The backstory to Endless Loop’s Names is really cool – the band did a Kickstarter to fund the album, and people who contributed a set amount of money got a song dedicated to them. You guessed it – most of these (except the last song, a cover) were written for those Kickstarter donors. What a sweet way for a band to honor its fans!
The entire album is cloaked with pop synth backgrounds and sweet male and female vocals that harmonize beautifully. You can tell that the songs would be missing something if either one of those parts were missing. Once you get into the meat of the album, you discover that each song has an intriguing story that lies between catchy choruses and featured instruments. I wonder if each winner was interviewed before the corresponding song was written; the topics are so personal, yet so easily identifiable, that it’s hard to imagine they just pulled the themes out of thin air for each person.
Take a listen to “Nicole In Vegas.” The title pretty much describes what this song is about. I did love the addition of piano here; it isn’t present in any of the other songs and it does give a nice touch. Admittedly, “Found In NYC” is an energetic and fun way to start the album, and likely holds a lot of nostalgia for anybody from New York City.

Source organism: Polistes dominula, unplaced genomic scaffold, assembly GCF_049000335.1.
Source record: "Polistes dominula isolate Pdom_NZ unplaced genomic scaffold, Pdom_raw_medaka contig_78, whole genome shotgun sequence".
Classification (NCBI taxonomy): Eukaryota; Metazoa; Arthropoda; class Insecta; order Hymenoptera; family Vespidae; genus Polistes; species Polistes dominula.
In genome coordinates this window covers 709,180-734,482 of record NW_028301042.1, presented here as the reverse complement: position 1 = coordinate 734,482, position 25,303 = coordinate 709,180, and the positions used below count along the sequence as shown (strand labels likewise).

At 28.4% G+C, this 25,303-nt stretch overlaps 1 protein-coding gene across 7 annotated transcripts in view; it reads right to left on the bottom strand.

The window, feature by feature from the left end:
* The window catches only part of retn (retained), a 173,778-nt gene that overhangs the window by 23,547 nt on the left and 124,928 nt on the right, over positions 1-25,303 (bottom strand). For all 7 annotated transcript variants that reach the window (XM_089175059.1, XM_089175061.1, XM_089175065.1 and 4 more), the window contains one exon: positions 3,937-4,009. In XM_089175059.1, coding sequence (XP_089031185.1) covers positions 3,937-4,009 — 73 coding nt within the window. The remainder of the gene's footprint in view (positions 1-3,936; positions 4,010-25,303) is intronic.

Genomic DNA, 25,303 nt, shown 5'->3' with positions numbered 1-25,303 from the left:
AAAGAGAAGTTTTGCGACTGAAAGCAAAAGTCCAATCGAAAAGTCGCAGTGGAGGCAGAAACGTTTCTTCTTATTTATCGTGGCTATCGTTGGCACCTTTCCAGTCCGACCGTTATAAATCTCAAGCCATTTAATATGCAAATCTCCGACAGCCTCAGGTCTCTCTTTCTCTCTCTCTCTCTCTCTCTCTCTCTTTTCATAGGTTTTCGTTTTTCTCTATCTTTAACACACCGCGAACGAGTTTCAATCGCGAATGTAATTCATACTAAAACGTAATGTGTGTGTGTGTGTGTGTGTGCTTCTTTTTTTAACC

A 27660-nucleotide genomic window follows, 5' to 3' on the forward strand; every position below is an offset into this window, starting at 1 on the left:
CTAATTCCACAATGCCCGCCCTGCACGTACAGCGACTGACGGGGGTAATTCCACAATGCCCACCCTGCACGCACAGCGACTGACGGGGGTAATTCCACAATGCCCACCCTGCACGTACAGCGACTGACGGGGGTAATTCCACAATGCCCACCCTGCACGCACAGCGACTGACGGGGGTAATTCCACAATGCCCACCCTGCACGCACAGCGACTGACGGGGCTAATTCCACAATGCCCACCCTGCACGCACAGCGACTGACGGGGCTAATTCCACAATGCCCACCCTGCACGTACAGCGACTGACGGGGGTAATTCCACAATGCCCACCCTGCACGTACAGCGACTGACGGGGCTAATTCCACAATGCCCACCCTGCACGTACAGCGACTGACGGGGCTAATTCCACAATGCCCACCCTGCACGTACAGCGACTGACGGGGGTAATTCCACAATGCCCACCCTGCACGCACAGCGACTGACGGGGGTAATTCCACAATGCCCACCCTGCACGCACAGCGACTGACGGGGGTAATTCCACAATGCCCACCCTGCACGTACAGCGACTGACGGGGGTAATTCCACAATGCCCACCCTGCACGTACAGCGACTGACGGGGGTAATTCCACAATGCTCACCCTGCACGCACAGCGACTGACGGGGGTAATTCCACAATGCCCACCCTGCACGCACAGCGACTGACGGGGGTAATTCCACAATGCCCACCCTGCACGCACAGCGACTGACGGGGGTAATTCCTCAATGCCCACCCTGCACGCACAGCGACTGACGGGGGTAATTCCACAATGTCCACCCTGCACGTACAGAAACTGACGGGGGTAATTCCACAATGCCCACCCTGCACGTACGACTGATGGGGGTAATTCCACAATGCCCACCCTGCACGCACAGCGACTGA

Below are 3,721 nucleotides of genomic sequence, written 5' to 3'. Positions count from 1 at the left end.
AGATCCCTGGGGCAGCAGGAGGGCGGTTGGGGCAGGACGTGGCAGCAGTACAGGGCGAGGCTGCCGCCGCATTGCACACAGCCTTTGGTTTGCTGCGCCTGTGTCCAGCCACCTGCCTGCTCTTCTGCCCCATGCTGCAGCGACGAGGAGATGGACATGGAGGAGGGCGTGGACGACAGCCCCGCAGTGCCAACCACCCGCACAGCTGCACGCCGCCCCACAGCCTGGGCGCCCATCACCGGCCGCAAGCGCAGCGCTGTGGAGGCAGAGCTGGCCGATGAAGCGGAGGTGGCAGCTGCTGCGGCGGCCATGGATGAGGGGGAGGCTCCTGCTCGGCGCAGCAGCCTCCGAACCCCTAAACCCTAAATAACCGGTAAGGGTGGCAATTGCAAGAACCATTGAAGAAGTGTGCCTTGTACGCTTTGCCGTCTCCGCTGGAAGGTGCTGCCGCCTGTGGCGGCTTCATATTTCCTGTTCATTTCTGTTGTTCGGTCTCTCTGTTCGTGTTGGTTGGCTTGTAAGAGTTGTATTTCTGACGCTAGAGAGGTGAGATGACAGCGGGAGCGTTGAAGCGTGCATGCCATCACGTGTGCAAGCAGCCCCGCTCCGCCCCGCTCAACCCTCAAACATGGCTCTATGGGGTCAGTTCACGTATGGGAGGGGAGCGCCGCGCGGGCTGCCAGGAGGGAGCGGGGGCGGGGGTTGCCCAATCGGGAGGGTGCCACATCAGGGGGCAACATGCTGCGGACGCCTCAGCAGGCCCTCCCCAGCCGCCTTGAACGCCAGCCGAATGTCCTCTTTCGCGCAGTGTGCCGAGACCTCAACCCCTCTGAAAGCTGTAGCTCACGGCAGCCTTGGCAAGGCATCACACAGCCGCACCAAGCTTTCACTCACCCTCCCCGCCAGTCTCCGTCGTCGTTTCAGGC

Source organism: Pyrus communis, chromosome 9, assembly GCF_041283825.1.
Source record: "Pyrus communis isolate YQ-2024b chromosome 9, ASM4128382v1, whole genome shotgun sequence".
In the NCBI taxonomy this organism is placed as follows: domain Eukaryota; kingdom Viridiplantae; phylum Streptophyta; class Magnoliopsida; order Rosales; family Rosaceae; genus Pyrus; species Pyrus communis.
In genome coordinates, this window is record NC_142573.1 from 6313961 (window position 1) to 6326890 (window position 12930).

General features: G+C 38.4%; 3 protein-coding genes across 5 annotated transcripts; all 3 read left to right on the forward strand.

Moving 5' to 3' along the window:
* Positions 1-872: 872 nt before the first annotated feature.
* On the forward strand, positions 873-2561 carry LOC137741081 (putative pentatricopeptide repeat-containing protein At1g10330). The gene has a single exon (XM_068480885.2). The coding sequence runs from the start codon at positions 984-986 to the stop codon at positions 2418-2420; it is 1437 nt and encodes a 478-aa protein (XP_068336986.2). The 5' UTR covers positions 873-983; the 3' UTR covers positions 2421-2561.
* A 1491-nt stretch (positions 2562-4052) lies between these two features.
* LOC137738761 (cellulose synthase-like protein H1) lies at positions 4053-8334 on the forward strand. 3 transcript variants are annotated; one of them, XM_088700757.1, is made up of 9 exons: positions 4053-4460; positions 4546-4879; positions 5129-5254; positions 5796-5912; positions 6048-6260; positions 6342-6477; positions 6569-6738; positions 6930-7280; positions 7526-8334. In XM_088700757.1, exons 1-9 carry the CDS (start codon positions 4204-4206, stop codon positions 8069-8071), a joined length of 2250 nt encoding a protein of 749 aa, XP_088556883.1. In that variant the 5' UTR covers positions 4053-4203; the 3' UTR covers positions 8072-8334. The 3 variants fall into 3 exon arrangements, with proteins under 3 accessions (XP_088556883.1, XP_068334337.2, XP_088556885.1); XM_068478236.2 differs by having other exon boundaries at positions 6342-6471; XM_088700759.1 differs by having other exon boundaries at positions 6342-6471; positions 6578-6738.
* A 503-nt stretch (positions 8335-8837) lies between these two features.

I loved the esoteric beginning to “Jason’s Dream;” it perfectly captured the musical beginning of a dream sequence. Of all the songs, I identified most with this story. It tells the tale of a man who lives a ‘normal’ life, doing everything he’s supposed to, but still yearning to break free of the constraints of life and pretty much live on his own terms. Who can’t identify with that at some point in their lives?
“Forget Instantly” is a really cool song to end this EP, even if it is a cover; the subject is very fitting to the title of the album, and it sounds great to boot. I wasn’t able to find the original, but I enjoyed listening to this regardless.
At face value, this is a nice compilation of songs detailing the human experience, a composition where a person could relate to at least one song if not many of them. Since I knew about the backstory, I found an even deeper appreciation for the stories within the songs; it gave them a sense of realism that I couldn’t have found otherwise (kind of like the “based on a true story” effect used in movies). I really admire what the band chose to do here, and I liked listening to the fruits of that labor.
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